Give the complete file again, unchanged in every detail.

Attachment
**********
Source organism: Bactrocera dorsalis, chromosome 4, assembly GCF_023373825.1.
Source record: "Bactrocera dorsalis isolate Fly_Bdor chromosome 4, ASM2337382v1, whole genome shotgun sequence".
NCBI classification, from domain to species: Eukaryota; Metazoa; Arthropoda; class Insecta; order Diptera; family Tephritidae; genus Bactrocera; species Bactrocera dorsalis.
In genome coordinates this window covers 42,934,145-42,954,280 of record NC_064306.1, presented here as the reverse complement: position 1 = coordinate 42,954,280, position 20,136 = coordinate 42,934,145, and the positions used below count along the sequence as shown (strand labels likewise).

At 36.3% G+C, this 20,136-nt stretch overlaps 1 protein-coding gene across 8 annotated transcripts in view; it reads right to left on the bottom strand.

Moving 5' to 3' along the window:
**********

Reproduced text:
Source organism: Bactrocera dorsalis, chromosome 4, assembly GCF_023373825.1.
Source record: "Bactrocera dorsalis isolate Fly_Bdor chromosome 4, ASM2337382v1, whole genome shotgun sequence".
NCBI classification, from domain to species: Eukaryota; Metazoa; Arthropoda; class Insecta; order Diptera; family Tephritidae; genus Bactrocera; species Bactrocera dorsalis.
In genome coordinates this window covers 42,934,145-42,954,280 of record NC_064306.1, presented here as the reverse complement: position 1 = coordinate 42,954,280, position 20,136 = coordinate 42,934,145, and the positions used below count along the sequence as shown (strand labels likewise).

At 36.3% G+C, this 20,136-nt stretch overlaps 1 protein-coding gene across 8 annotated transcripts in view; it reads right to left on the bottom strand.

Moving 5' to 3' along the window: